KABUL, Afghanistan — Two and a half years ago, a suicide bomber detonated an explosive vest during an algebra class at the Mawoud Academy tutoring center. At least 40 students, most from Afghanistan’s Hazara ethnic minority, died as they studied for college entrance exams.

Najibullah Yousefi, a teacher who survived the August 2018 blast, moved with his students to a new location. He has a plan for the next suicide bomber.

“I’m in front of the class and will get killed anyway,” Mr. Yousefi, 38, said. “So to protect my students, I will go and hug the attacker” to absorb the blast.

Perhaps no other minority group faces a more harrowing future if the Taliban return to power as a result of negotiations with the Afghan government — especially if they don’t honor a pledge under a February 2020 agreement with the United States to cut ties with terror organizations such as the Islamic State.

mosques, hospitals, voting sites and even a wrestling club. More than 80 people perished in a double suicide bombing at a Hazara protest in Kabul in 2016. At least 31 died in a suicide bombing in a Hazara area during a 2018 celebration for Nowruz, the Persian New Year. Most of these attacks have been claimed by Sunni Muslim extremists of the Islamic State, who consider Shiites apostates and heretics.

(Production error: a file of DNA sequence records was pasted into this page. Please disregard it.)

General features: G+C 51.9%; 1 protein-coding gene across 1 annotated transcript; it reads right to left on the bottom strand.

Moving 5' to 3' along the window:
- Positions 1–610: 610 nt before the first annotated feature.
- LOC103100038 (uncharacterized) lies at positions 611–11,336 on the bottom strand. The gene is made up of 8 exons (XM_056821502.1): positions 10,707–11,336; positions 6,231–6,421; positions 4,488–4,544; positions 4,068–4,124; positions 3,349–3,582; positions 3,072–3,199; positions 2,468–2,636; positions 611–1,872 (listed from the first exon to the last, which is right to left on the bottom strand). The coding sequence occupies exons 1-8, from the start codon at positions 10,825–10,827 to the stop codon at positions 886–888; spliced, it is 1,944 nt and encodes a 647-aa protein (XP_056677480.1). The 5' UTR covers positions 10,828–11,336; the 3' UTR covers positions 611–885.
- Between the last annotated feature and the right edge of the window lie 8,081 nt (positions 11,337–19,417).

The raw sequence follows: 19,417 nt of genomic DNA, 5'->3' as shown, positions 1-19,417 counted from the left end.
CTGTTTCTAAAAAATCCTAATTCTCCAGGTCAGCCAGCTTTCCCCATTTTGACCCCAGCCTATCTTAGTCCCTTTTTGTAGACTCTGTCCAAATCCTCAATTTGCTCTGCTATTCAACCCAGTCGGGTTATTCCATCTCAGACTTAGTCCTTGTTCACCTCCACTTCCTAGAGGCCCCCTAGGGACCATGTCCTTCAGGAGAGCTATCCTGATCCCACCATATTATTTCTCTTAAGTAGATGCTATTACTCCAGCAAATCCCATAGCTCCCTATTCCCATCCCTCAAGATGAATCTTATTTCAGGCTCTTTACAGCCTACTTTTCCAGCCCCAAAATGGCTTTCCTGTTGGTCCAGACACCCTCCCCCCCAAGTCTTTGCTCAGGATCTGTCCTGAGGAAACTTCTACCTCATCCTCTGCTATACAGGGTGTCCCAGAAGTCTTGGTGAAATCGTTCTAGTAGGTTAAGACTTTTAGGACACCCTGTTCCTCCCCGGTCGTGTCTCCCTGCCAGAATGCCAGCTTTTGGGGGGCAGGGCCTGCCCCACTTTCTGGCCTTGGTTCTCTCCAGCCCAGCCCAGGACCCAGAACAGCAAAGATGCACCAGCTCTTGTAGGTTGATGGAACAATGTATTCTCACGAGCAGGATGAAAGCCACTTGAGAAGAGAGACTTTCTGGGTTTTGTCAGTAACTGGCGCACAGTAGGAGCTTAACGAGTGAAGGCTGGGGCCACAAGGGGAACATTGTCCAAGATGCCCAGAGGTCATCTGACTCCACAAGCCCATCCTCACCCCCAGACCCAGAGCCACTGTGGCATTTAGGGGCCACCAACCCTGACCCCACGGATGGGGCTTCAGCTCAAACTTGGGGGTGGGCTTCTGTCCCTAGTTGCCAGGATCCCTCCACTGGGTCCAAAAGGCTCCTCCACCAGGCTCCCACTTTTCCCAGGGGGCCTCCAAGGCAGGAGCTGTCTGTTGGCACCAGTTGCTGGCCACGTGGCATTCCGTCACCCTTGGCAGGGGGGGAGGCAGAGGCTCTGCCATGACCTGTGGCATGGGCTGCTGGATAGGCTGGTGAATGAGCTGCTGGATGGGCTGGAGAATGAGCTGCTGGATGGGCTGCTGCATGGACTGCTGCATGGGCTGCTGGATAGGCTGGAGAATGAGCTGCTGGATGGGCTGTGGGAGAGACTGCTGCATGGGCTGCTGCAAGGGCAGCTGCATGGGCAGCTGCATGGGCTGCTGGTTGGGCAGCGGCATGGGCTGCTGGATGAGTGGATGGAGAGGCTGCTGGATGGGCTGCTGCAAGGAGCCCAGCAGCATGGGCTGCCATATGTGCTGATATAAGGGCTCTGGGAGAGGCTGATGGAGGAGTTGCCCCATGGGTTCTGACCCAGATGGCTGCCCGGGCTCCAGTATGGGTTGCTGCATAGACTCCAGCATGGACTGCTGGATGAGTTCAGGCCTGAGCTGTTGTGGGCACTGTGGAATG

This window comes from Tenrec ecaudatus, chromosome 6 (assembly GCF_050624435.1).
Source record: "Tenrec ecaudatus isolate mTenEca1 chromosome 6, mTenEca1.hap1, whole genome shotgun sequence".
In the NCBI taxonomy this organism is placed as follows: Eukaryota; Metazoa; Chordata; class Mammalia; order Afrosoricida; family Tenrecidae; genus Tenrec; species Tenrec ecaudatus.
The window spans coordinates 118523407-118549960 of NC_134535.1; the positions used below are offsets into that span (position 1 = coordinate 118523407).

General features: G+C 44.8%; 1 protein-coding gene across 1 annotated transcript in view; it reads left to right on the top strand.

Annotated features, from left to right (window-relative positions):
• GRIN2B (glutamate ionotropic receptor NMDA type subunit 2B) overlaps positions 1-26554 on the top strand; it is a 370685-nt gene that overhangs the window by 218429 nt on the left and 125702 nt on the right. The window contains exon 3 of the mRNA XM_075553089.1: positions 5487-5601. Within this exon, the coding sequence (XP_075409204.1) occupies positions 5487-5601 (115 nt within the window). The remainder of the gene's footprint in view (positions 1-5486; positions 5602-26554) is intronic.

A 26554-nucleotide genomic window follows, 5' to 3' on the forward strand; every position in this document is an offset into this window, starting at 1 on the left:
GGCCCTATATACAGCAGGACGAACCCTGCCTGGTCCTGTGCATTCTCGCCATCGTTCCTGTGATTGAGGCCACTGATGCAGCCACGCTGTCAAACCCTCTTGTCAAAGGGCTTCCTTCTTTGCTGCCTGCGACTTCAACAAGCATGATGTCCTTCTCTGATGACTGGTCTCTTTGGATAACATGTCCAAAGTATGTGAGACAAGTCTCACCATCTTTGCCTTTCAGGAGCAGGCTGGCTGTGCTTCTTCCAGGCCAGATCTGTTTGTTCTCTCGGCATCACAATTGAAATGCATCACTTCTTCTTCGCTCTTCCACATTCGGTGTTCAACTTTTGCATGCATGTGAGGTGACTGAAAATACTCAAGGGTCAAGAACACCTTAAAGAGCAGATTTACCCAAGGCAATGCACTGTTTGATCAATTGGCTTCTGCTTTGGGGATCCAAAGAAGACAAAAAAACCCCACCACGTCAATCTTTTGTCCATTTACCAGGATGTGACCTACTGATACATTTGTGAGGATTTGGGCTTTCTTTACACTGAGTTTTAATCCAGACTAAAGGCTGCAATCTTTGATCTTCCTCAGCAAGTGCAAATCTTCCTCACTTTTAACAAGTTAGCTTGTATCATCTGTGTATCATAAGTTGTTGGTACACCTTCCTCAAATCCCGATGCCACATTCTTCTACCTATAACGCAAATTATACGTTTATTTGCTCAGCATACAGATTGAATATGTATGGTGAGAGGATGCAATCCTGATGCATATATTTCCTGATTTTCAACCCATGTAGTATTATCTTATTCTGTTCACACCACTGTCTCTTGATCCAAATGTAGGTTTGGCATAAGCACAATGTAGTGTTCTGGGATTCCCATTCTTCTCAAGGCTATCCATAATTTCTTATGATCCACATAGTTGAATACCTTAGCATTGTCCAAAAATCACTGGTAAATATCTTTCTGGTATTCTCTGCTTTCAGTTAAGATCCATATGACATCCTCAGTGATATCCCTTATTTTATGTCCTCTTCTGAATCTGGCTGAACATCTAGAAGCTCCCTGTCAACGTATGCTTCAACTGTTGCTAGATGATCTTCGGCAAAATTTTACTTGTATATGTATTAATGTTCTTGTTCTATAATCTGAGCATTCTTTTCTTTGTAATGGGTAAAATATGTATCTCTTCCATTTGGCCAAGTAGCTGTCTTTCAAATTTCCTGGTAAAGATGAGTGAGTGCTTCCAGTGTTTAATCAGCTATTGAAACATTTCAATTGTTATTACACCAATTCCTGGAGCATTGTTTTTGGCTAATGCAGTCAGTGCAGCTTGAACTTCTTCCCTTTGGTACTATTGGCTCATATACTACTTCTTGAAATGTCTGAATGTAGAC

What progress has been made by the ethnic minority is threatened by such attacks, and now a possible return of the Taliban to government. As recently as 2018, Hazara civilians were killed and forced from their homes during a Taliban offensive in Hazarajat.

Taliban negotiators have said the rights of minorities, including Hazaras, would be protected under Islamic law. In some Hazara areas, local militias have formed to protect communities from attacks.

Marzia Mohseni, 18, a Hazara student, said she feared losing her rights to education and to the workplace if the Taliban returned to power. She said she wants to be a lawyer “and provide equal rights to all people in this country.”

But a Taliban return could mean that “all my gains and all my hard work would be wasted,” she said.

suicide bombing at the Kawsar e Danish tutoring academy in Kabul. At least 44 students and teachers died in the attack.

Ms. Mohseni said she had experienced insomnia and extreme anxiety after the bombing, yet she is back at her studies at the same academy. Her fear is a burden she carries into class each morning with her pens and books.

“Every minute in the class, I think about a suicide attack, an explosion,” she said. “But I will try my best, for the blood of all those killed and wounded and for the sake of their dreams and my own dreams.”

Ms. Mohseni said her father works in a restaurant and her brother, as a barber, to pay her tuition and board. She pleaded with them to allow her to return after the academy was bombed.

highest score among 200,000 students who took the entrance exam in September. The daughter of a coal miner, Ms. Alizada said her father broke down in tears when he heard the news.